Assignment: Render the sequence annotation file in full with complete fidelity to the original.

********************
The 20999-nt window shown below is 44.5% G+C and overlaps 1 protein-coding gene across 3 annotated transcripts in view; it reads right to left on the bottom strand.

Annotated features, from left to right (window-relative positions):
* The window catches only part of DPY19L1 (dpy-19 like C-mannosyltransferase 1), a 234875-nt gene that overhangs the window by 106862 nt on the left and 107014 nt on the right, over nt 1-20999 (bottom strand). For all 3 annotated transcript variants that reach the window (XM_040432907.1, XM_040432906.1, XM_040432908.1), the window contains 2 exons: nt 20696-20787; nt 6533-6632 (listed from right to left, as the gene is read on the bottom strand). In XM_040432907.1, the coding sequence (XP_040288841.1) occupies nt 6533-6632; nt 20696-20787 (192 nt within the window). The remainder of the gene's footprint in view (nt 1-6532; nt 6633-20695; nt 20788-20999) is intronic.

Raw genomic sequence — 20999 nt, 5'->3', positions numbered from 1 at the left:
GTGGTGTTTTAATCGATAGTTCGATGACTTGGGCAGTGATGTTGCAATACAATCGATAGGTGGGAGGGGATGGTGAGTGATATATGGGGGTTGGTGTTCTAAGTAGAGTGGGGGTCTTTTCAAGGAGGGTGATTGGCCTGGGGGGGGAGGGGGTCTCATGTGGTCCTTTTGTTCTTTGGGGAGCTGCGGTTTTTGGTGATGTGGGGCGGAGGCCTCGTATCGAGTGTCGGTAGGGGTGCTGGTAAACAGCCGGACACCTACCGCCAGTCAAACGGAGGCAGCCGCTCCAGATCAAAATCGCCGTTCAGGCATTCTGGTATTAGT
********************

The 20999-nt window shown below is 44.5% G+C and overlaps 1 protein-coding gene across 3 annotated transcripts in view; it reads right to left on the bottom strand.

Annotated features, from left to right (window-relative positions):
* The window catches only part of DPY19L1 (dpy-19 like C-mannosyltransferase 1), a 234875-nt gene that overhangs the window by 106862 nt on the left and 107014 nt on the right, over nt 1-20999 (bottom strand). For all 3 annotated transcript variants that reach the window (XM_040432907.1, XM_040432906.1, XM_040432908.1), the window contains 2 exons: nt 20696-20787; nt 6533-6632 (listed from right to left, as the gene is read on the bottom strand). In XM_040432907.1, the coding sequence (XP_040288841.1) occupies nt 6533-6632; nt 20696-20787 (192 nt within the window). The remainder of the gene's footprint in view (nt 1-6532; nt 6633-20695; nt 20788-20999) is intronic.

Raw genomic sequence — 20999 nt, 5'->3', positions numbered from 1 at the left:
GTGGTGTTTTAATCGATAGTTCGATGACTTGGGCAGTGATGTTGCAATACAATCGATAGGTGGGAGGGGATGGTGAGTGATATATGGGGGTTGGTGTTCTAAGTAGAGTGGGGGTCTTTTCAAGGAGGGTGATTGGCCTGGGGGGGGAGGGGGTCTCATGTGGTCCTTTTGTTCTTTGGGGAGCTGCGGTTTTTGGTGATGTGGGGCGGAGGCCTCGTATCGAGTGTCGGTAGGGGTGCTGGTAAACAGCCGGACACCTACCGCCAGTCAAACGGAGGCAGCCGCTCCAGATCAAAATCGCCGTTCAGGCATTCTGGTATTAGT